Miura entered the fight with a (29-2-2) record and he was making the fifth defense of his world title, while Vargas entered the fight with an undefeated mark of (22-0-1) in what was his first world title fight. Both men had a reputation for all-out fighting, with Miura especially earning high praise for his title defense in Mexico where he defeated Sergio Thompson in a fiercely contested battle.

The fight started out hotly contested, and the intensity never let up. Vargas seemed to win the first two rounds, but by the fourth round, Miura seemed to pull ahead, scoring a knock-down and fighting with a lot of confidence. After brawling the first four rounds, Miura appeared to settle into a more technical approach. Rounds 5 and 6 saw the pendulum swing back towards Vargas, as he withstood Miura’s rush to open the fifth round and the sixth round saw both men exchanging hard punches.

The big swinging continued, and though Vargas likely edged Miura in rounds 5 and 6, Vargas’ face was cut in at least two spots and Miura started to assert himself again in rounds 7 and 8. Miura was beginning to grow in confidence while it appeared that Vargas was beginning to slow down, and Miura appeared to hurt Vargas at the end of the 8th round.

Vargas turned the tide again at the start of the ninth round, scoring a knock down with an uppercut and a straight right hand that took Miura’s legs and sent him to the canvas. Purely on instinct, Miura got back up and continued to fight, but Vargas was landing frequently and with force. Referee Tony Weeks stepped in to stop the fight at the halfway point of round 9 as Miura was sustaining a barrage of punches.

Miura still had a minute and a half to survive if he was going to get out of the round, and it was clear that he was not going to stop fighting.

A back and forth battle of wills between two world championship level fighters, Takashi Miura versus “El Bandido” Vargas wins the 2015 Fight of the Year.



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Jan 9 in Germany – Feigenbutz and De Carolis To Settle Score



This coming Saturday, January 9th, the stage is set at the Baden Arena in Offenburg, Germany for a re-match between Vincent Feigenbutz and Giovanni De Carolis. The highly anticipated re-match is set to air on SAT.1 in Germany, and Feigenbutz will once again be defending his GBU and interim WBA World titles at Super Middleweight.

The first meeting between the two was less than three months ago, on October 17th and that meeting saw Feigenbutz controversially edge De Carolis on the judge’s cards by scores of (115-113, 114-113 and 115-113). De Carolis scored a flash knock down in the opening round, and he appeared to outbox Feigenbutz in the early going, but the 20 year old German champion came on in the later rounds.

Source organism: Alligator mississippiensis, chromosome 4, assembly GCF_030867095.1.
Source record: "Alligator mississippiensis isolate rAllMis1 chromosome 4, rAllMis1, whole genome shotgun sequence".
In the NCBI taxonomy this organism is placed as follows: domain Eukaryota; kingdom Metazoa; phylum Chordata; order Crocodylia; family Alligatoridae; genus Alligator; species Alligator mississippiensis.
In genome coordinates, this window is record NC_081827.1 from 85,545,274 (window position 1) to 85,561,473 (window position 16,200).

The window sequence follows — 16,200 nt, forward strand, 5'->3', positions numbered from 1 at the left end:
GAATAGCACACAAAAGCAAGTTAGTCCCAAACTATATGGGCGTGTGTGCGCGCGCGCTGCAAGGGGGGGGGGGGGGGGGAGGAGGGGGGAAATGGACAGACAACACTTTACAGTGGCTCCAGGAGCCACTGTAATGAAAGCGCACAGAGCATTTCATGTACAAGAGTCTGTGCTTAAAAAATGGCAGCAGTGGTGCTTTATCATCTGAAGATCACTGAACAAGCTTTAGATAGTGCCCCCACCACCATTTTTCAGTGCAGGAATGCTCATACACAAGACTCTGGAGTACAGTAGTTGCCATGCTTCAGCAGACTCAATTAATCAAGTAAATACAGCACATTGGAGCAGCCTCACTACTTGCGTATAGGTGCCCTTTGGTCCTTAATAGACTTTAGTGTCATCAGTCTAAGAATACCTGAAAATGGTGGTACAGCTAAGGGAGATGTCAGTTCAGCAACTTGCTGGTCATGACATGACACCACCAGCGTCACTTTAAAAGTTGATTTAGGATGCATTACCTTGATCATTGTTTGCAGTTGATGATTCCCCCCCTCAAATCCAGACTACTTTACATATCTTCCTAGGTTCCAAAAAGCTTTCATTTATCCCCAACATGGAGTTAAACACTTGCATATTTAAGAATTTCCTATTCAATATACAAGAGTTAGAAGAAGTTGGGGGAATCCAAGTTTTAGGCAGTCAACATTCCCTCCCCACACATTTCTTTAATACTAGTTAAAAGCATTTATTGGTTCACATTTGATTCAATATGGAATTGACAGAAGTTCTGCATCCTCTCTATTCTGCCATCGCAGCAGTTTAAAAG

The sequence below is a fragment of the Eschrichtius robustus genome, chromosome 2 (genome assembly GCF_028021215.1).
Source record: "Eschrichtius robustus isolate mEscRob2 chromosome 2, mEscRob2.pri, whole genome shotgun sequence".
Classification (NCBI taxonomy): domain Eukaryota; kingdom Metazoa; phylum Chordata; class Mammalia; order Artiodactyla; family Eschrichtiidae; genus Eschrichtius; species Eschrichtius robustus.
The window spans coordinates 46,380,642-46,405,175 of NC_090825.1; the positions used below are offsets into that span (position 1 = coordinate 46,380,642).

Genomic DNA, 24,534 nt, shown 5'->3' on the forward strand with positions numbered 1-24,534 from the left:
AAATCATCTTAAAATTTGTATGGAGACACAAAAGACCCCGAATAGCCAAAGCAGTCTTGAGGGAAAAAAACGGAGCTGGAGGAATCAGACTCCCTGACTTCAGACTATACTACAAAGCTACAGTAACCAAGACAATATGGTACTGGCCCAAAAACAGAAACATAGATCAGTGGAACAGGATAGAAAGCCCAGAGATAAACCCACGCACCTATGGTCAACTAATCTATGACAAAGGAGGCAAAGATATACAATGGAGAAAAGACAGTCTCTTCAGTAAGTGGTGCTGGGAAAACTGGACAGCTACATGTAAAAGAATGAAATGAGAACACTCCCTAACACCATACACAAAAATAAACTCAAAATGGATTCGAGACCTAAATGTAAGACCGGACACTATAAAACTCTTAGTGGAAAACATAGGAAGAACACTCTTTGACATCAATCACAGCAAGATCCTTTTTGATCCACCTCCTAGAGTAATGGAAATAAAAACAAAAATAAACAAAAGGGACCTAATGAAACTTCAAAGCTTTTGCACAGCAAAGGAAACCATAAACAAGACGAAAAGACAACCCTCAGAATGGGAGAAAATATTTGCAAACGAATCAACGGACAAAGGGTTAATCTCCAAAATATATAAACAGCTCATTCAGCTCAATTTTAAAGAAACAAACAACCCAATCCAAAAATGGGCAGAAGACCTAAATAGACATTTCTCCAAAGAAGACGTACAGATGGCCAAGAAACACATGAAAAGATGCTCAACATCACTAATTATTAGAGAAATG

The first bout is described as one of the most crowd-pleasing bouts of the year in Germany, and De Carolis and many observers felt that the Italian had done enough to win.

De Carolis told German language website RAN.DE that he was more prepared for the re-match, and that due to the arrogance Feigenbutz displayed in the aftermath of the first fight, he was confident that he had won over some of the audience. Though De Carolis fell short of predicting victory, he promised a re-vamped strategy tailored to what he has learned about Feigenbutz, whom he termed immature and inexperienced.

The stage is set for Feigenbutz vs De Carolis 2, this Saturday January 9th in Offenburg, Germany. If you can get to the live event do it, if not you have SAT.1 in Germany airing the fights, and The Boxing Channel right back here for full results.


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2015 Knock Out of the Year – Saul Alvarez KO’s James Kirkland



On May 9th of 2015, Saul “Canelo” Alvarez delivered a resonant knock-out of James Kirkland on HBO that wins the 2015 KO of the Year.

The knock-out itself came in the third round, after slightly more than two minutes of action. The end came when Alvarez delivered a single, big right hand that caught Kirkland on the jaw and left him flat on his back after spinning to the canvas.Alvarez was clearly the big star heading into the fight. The fight was telecast by HBO for free just one week after the controversial and disappointing Floyd Mayweather Jr. and Manny Pacquiao fight, and Alvarez was under pressure to deliver the type of finish that people were going to talk about. Kirkland was happy to oblige Alvarez, taking it right to Alvarez from the start. Kirkland’s aggression saw him appear to land blows that troubled the young Mexican in the early going. Alvarez played good defense, and he floored Kirkland in the first round, displaying his power and his technique in knocking down an aggressive opponent.

However, Kirkland kept coming at Alvarez and the fight entered the third round with both men working hard and the feeling that the fight would not go the distance. Kirkland continued to move forward, keeping “Canelo” against the ropes and scoring points with a barrage of punches while looking for an opening.

At around the two minute mark, Alvarez landed an uppercut that sent Kirkland to the canvas again. Kirkland got up, but it was clear that he did not have his legs under him. Kirkland was going to try to survive the round, but Alvarez had an opportunity to close out the fight. The question was would he take it?

Alvarez closed in on Kirkland, putting his opponent’s back to the ropes. Kirkland was hurt, but he was still dangerous, pawing with punches and loading up for one big shot.

But it was the big shot “Canelo” threw that ended the night. Kirkland never saw it coming, as he was loading up with a huge right hand of his own. The right Alvarez threw cracked Kirkland in the jaw, and his eyes went blank. His big right hand whizzed harmlessly over the head of a ducking Alvarez, providing the momentum for the spin that left Kirkland prone on the canvas.

Saul “Canelo” Alvarez went on to defeat Miguel Cotto in his second fight of 2015 and he is clearly one of boxing’s biggest stars heading into 2016. On May 9th Alvarez added another reel to his highlight film when he knocked out James Kirkland with the 2015 “Knock Out of the Year”.

Photo by naoki fukuda